C. “C” size maps are 17 x 22 in (43.18 x 55.88 cm).

 

D. “D” size maps are 22 x 34 in (55.88 x 86.36 cm).

 

E. “E” size maps are 34 x 44 in (86.36 x 111.76 cm).

 

3.6 What map and data terms do you need to know to understand this chapter?

 

A. Base Data. Data depicting selected fundamental cartographic and geographic information. Within the NWRS, base data are vector or raster data depicting roads, hydrography, political boundaries or relief. Examples of base data sources in order of preference are:

 

(1) Land survey data,

 

(2) Digital Orthophoto Quads,

 

(3) Ortho-rectified imagery,

 

(4) Digital raster graphs, and

 

(5) Digital vector data (for example: Topologically Integrated Geographic Encoding and Referencing (TIGER), digital line graphs).

 

B. Approved Acquisition Boundary. The line(s) enclosing those lands that we have authority to acquire, in whole or in part. This boundary often encompasses both public and private land, but does not imply that all private parcels within the boundary are targeted for our acquisition. The approved acquisition boundary can originate from a variety of means (for example: Executive Order, Congressional Order, Secretarial Order, Public Land Order, Service Director, Regional Director, Migratory Bird Conservation Commission).

 

C. Interest Boundary. The line(s) enclosing those lands for which we have fee or less than fee interest. The interest boundary may also be known as the “refuge boundary.”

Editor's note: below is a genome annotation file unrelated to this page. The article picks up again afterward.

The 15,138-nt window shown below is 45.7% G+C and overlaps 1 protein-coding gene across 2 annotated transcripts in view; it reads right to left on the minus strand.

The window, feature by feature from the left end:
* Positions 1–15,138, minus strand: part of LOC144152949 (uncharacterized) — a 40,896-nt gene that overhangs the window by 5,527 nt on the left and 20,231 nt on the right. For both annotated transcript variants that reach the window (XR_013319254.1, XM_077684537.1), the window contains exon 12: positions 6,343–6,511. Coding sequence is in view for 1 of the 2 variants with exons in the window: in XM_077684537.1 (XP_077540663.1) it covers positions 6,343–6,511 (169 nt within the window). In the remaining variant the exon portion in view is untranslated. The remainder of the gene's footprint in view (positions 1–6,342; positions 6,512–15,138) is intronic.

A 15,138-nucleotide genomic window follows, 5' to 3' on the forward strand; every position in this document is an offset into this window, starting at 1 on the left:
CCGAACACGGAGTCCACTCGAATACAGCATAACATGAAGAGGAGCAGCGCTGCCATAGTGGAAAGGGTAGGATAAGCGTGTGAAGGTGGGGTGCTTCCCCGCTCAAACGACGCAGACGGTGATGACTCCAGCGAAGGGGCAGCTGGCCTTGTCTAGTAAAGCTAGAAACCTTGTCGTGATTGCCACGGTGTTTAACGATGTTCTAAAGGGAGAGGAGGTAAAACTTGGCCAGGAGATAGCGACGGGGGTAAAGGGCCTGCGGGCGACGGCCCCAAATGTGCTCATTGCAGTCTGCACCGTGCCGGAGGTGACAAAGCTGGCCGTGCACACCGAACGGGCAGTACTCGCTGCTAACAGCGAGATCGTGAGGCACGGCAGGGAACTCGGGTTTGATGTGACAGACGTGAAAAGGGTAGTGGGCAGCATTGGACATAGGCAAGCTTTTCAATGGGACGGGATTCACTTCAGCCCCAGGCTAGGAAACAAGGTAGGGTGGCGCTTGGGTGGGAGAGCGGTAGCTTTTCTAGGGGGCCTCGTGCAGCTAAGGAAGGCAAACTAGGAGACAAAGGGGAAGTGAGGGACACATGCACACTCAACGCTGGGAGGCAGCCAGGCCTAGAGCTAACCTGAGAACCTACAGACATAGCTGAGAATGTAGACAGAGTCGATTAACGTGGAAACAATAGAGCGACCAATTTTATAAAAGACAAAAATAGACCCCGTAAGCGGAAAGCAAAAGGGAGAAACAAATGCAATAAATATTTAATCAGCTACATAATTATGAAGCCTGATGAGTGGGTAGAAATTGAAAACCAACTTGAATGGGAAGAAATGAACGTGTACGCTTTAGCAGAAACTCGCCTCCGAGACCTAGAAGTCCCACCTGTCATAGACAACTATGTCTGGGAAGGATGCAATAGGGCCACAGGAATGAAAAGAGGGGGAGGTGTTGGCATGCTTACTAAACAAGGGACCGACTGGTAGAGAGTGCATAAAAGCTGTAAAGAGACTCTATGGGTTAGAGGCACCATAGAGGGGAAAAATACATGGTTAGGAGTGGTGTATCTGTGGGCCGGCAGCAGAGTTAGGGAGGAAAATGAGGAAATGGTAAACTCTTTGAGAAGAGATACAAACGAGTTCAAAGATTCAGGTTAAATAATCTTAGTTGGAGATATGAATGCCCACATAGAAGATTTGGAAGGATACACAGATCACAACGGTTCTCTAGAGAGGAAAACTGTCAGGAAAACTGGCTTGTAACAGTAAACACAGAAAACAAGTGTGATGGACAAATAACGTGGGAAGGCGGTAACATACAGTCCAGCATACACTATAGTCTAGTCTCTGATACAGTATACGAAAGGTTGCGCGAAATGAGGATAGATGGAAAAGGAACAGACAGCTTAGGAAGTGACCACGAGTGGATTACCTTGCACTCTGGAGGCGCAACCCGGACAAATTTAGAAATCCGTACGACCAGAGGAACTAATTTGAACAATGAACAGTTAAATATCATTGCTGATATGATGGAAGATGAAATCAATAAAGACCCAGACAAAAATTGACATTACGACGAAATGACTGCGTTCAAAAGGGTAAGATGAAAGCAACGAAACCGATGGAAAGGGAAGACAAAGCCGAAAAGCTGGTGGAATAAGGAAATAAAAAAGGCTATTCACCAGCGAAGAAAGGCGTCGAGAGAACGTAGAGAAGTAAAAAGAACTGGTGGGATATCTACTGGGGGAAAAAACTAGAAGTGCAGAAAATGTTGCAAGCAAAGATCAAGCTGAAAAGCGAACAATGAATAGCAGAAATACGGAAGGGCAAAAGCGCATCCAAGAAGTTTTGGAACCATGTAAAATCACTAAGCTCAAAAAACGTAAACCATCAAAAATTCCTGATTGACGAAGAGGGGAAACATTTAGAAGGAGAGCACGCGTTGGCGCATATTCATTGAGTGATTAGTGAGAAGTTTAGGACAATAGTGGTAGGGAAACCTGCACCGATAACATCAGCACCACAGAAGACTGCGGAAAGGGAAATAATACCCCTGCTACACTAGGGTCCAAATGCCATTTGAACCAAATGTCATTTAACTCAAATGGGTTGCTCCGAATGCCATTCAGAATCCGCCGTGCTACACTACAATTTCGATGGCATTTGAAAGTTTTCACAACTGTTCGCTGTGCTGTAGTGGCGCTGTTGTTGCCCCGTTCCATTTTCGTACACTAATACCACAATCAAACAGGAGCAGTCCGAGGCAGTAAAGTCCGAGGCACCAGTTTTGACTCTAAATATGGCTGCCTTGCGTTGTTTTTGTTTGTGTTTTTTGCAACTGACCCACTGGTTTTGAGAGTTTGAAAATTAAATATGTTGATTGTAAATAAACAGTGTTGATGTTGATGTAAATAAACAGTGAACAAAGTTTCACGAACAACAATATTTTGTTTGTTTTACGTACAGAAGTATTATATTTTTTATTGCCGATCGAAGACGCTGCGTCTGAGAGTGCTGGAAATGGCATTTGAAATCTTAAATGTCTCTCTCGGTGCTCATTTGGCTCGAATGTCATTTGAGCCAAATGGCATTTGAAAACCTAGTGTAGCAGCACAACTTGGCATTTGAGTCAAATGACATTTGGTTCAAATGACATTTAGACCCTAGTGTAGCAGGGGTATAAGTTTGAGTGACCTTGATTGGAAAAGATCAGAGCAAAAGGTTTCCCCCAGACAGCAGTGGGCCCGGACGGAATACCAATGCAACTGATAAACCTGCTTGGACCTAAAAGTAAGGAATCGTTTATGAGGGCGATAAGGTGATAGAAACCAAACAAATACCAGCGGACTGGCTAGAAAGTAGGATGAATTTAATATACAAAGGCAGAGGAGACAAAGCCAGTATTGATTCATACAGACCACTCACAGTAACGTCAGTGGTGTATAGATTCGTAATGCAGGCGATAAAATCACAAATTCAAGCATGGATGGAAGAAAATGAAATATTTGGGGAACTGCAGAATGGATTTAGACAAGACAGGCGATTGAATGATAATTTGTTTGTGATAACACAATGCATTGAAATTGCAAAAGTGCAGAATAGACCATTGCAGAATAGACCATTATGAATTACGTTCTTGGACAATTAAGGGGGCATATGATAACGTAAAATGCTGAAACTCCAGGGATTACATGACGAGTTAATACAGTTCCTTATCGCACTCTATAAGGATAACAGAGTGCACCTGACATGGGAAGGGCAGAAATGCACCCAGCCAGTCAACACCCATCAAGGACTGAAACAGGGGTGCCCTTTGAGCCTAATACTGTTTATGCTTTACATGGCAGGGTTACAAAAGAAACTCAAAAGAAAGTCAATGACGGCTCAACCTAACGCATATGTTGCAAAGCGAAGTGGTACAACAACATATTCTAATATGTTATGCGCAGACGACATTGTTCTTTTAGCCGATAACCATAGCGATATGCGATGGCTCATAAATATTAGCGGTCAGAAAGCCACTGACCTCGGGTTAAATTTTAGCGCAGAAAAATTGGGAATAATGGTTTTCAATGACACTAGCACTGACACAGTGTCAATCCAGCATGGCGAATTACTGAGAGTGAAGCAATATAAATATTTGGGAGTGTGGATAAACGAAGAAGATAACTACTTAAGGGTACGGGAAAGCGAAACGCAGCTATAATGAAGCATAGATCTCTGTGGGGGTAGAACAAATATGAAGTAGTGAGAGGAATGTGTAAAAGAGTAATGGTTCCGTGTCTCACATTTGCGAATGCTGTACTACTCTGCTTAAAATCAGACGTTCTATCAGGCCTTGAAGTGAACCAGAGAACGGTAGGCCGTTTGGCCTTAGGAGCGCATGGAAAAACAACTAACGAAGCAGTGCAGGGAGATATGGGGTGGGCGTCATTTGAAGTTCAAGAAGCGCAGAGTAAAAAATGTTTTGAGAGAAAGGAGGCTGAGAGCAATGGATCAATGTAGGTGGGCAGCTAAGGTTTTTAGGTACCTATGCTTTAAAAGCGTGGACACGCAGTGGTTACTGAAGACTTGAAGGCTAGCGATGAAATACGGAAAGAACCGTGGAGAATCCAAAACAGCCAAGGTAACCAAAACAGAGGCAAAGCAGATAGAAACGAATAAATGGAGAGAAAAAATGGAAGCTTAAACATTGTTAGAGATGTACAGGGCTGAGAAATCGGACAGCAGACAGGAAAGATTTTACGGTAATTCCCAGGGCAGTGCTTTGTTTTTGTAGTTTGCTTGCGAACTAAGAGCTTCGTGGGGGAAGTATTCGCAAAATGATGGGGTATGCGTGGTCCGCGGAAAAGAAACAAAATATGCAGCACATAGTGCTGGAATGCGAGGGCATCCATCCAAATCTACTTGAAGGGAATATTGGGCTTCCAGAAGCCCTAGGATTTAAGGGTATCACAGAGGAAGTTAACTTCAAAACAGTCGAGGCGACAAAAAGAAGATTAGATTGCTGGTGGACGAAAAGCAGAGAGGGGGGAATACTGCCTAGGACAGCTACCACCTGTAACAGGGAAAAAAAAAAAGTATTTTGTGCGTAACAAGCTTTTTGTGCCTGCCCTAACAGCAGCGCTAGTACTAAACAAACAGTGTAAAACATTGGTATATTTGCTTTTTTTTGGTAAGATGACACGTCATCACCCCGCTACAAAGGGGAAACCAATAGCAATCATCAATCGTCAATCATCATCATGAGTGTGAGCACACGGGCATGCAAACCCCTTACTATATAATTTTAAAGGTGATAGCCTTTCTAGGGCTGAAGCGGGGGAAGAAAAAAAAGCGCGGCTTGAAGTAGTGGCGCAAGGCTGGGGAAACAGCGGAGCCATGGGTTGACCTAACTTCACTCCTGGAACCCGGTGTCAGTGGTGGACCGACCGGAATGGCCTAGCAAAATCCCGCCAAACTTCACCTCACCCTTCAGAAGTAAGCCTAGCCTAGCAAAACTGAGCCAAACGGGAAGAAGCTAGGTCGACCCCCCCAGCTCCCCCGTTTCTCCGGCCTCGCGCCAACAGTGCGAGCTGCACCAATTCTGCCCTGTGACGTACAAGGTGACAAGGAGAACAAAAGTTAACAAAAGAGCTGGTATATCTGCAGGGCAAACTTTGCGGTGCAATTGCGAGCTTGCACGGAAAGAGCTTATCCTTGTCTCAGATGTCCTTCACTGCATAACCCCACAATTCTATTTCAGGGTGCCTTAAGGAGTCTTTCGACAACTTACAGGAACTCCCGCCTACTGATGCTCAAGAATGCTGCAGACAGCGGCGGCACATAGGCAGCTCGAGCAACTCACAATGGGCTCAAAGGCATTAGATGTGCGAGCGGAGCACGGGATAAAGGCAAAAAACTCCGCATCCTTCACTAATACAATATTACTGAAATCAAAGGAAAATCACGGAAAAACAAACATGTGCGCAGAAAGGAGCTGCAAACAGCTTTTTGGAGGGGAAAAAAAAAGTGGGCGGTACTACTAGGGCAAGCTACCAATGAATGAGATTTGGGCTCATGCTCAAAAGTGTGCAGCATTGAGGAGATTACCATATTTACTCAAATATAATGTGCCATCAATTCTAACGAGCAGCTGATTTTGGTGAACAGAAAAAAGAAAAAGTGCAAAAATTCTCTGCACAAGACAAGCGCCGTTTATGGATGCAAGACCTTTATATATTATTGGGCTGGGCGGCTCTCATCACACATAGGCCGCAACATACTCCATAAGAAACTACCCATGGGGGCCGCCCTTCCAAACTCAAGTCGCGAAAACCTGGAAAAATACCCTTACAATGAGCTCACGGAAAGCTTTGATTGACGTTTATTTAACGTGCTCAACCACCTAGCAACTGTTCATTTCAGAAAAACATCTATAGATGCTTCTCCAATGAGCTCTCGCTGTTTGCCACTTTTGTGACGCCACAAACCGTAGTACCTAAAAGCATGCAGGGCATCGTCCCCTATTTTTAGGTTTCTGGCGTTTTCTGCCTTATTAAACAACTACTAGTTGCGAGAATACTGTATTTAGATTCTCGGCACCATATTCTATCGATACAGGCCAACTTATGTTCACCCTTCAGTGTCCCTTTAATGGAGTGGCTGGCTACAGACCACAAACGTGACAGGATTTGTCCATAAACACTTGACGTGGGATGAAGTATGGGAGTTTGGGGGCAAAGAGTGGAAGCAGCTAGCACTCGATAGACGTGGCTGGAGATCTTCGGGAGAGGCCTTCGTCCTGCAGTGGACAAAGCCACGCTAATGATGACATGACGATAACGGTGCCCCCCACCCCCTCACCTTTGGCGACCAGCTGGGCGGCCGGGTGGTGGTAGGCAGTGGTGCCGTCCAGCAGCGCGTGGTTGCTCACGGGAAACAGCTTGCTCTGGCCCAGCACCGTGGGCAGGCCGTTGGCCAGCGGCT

D. Wilderness Boundary. The line(s) enclosing those lands within a unit of the NWRS designated as wilderness by an Act of Congress.

 

E. Approved Acquisition Boundary Map (Exhibit 1 (PDF 785KB)). An “A” or larger size map depicting the approved acquisition boundary and necessary base data. See section 3.7 for more information.

 

F. Status Map (Exhibits 2 (PDF 1MB) and 2a (PDF 6.4MB)). A “C” or larger size map depicting lands on which we have acquired an interest (fee interest, less than fee interest). We identify individual parcels of land by tract boundary and tract number. In addition, status maps must depict the approved acquisition boundary, wilderness boundary, and outgrants as appropriate. Status maps are generally suitable for use by the public. See section 3.7 for more information.